By solving a long-standing puzzle about how the influenza virus assembles its genetic contents into infectious particles that enable the virus to spread from cell to cell, scientists have opened a new gateway to a better understanding of one of the worlds most virulent diseases.
This insight into the genetic workings that underpin infection by flu, reported today (January 27, 2003) in the Proceedings of the National Academy of Sciences (PNAS), provides not only a better basic understanding of how flu and other viruses work, but holds significant promise for new and better vaccines and drugs to combat the disease by exposing the genetic trick it uses to form virus particles.
The new work is reported by a group led by Yoshihiro Kawaoka, a professor of pathobiological sciences at the University of Wisconsin-Madison School of Veterinary Medicine, who has a joint appointment at the University of Tokyo. The groups work describes how the flu virus selectively assembles the series of genetic subunits that make up the virus entire genome, which are needed to form the particles that shuttle the virus from cell to cell.
Yoshihiro Kawaoka | EurekAlert!
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Physicists of the University of Würzburg have made an astonishing discovery in a specific type of topological insulators. The effect is due to the structure of the materials used. The researchers have now published their work in the journal Science.
Topological insulators are currently the hot topic in physics according to the newspaper Neue Zürcher Zeitung. Only a few weeks ago, their importance was...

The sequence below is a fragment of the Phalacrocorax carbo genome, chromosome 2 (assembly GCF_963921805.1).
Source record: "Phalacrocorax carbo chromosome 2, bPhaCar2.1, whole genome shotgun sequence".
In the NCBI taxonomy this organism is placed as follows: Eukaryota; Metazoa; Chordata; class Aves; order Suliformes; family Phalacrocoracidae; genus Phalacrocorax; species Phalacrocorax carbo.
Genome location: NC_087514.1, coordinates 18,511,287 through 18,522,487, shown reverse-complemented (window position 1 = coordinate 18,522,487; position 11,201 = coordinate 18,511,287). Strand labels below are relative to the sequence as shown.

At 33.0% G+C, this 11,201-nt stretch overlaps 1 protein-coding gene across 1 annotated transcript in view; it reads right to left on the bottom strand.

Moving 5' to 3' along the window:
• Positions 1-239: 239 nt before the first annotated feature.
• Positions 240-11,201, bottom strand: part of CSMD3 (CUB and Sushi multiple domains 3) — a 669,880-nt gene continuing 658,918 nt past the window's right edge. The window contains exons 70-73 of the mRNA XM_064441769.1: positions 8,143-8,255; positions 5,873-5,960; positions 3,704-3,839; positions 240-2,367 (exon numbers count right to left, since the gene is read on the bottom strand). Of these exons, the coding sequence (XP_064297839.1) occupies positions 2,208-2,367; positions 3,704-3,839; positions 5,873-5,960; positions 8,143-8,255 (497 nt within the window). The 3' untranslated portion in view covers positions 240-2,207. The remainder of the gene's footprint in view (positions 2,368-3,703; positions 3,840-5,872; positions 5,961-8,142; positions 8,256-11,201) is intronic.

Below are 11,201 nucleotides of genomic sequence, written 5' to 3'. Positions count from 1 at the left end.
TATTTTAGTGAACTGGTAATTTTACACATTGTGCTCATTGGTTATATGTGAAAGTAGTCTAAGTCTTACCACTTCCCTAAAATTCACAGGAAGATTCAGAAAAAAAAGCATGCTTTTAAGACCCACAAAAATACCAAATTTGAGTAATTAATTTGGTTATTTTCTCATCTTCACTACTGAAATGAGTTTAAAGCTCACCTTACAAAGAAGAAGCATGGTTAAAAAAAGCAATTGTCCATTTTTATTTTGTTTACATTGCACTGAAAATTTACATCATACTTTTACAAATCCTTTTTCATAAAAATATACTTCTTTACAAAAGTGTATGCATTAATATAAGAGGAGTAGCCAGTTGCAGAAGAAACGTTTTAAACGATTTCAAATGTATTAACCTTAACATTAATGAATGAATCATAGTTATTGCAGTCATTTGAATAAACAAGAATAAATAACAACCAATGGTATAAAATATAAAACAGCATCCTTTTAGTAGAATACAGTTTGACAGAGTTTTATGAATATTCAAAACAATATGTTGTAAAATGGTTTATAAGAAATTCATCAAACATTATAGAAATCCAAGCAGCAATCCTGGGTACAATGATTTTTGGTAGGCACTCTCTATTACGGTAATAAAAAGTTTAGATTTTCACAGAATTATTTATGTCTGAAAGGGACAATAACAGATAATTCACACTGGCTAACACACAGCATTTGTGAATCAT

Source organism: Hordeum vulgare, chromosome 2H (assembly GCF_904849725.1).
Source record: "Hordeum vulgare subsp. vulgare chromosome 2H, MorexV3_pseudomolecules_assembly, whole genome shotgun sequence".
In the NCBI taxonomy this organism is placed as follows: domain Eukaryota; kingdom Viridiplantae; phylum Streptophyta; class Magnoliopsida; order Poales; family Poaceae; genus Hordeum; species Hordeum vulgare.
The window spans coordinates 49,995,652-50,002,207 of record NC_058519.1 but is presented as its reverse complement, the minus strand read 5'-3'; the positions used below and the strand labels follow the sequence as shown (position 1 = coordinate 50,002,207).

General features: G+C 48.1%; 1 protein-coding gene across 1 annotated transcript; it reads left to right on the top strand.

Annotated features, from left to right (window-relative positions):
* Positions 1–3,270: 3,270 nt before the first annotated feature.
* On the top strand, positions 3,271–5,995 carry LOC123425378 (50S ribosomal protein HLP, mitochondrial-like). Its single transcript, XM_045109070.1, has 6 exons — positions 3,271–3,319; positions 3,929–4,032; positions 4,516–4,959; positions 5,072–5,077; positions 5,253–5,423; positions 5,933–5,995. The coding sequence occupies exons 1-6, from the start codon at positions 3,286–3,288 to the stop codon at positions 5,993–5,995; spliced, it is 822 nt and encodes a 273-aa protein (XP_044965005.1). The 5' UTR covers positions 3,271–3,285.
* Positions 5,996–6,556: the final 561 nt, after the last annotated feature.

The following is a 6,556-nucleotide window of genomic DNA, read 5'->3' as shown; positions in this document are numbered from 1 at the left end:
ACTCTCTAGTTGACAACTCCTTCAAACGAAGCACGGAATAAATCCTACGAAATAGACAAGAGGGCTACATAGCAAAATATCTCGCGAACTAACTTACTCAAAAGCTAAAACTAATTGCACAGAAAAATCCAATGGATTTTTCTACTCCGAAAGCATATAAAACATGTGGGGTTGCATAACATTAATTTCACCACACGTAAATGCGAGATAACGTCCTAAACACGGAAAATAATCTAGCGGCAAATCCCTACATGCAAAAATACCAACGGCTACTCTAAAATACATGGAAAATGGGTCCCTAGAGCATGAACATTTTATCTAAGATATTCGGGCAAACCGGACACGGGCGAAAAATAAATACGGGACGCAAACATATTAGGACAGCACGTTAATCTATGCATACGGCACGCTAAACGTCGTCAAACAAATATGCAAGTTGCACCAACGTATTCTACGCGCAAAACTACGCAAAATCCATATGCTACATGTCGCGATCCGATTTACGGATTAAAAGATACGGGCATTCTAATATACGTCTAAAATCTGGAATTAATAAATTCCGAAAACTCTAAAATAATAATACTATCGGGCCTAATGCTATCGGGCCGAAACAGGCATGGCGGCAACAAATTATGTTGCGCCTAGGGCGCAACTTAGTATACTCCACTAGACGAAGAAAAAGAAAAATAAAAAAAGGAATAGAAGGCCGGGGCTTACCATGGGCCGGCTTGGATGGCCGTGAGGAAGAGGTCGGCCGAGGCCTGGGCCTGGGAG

In recent years, lasers with ultrashort pulses (USP) down to the femtosecond range have become established on an industrial scale. They could advance some applications with the much-lauded “cold ablation” – if that meant they would then achieve more throughput. A new generation of process engineering that will address this issue in particular will be discussed at the “4th UKP Workshop – Ultrafast Laser Technology” in April 2017.
Even back in the 1990s, scientists were comparing materials processing with nanosecond, picosecond and femtosesecond pulses. The result was surprising:...
Have you ever wondered how you see the world? Vision is about photons of light, which are packets of energy, interacting with the atoms or molecules in what...
A multi-institutional research collaboration has created a novel approach for fabricating three-dimensional micro-optics through the shape-defined formation of porous silicon (PSi), with broad impacts in integrated optoelectronics, imaging, and photovoltaics.
Working with colleagues at Stanford and The Dow Chemical Company, researchers at the University of Illinois at Urbana-Champaign fabricated 3-D birefringent...
In experiments with magnetic atoms conducted at extremely low temperatures, scientists have demonstrated a unique phase of matter: The atoms form a new type of quantum liquid or quantum droplet state. These so called quantum droplets may preserve their form in absence of external confinement because of quantum effects. The joint team of experimental physicists from Innsbruck and theoretical physicists from Hannover report on their findings in the journal Physical Review X.
“Our Quantum droplets are in the gas phase but they still drop like a rock,” explains experimental physicist Francesca Ferlaino when talking about the...
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